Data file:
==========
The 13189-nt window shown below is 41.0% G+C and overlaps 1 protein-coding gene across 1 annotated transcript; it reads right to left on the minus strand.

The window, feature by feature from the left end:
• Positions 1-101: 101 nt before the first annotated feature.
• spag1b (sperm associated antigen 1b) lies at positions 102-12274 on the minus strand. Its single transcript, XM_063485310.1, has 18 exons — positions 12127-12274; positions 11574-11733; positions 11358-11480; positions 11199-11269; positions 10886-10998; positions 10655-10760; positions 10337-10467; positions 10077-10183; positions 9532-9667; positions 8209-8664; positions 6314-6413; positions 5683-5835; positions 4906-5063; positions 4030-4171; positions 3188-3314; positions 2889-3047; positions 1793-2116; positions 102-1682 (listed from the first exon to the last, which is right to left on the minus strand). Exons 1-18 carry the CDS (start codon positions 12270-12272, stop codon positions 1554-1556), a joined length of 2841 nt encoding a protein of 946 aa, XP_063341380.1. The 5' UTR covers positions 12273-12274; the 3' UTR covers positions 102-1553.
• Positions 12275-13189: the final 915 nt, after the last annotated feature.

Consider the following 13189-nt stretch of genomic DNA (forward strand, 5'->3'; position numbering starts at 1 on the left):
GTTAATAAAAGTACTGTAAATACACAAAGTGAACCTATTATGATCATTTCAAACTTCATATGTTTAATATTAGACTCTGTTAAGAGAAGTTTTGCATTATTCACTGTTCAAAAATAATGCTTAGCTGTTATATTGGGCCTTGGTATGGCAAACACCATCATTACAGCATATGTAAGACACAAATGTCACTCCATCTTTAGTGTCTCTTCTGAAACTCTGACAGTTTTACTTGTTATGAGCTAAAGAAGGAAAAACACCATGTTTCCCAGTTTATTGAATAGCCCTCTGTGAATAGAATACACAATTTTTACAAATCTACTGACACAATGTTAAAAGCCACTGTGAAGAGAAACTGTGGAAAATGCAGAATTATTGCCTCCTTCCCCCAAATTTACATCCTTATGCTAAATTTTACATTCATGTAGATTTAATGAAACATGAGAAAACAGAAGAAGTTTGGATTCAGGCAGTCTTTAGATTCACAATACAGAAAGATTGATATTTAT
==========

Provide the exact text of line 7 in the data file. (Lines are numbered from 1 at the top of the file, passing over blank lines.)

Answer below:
GTTAATAAAAGTACTGTAAATACACAAAGTGAACCTATTATGATCATTTCAAACTTCATATGTTTAATATTAGACTCTGTTAAGAGAAGTTTTGCATTATTCACTGTTCAAAAATAATGCTTAGCTGTTATATTGGGCCTTGGTATGGCAAACACCATCATTACAGCATATGTAAGACACAAATGTCACTCCATCTTTAGTGTCTCTTCTGAAACTCTGACAGTTTTACTTGTTATGAGCTAAAGAAGGAAAAACACCATGTTTCCCAGTTTATTGAATAGCCCTCTGTGAATAGAATACACAATTTTTACAAATCTACTGACACAATGTTAAAAGCCACTGTGAAGAGAAACTGTGGAAAATGCAGAATTATTGCCTCCTTCCCCCAAATTTACATCCTTATGCTAAATTTTACATTCATGTAGATTTAATGAAACATGAGAAAACAGAAGAAGTTTGGATTCAGGCAGTCTTTAGATTCACAATACAGAAAGATTGATATTTAT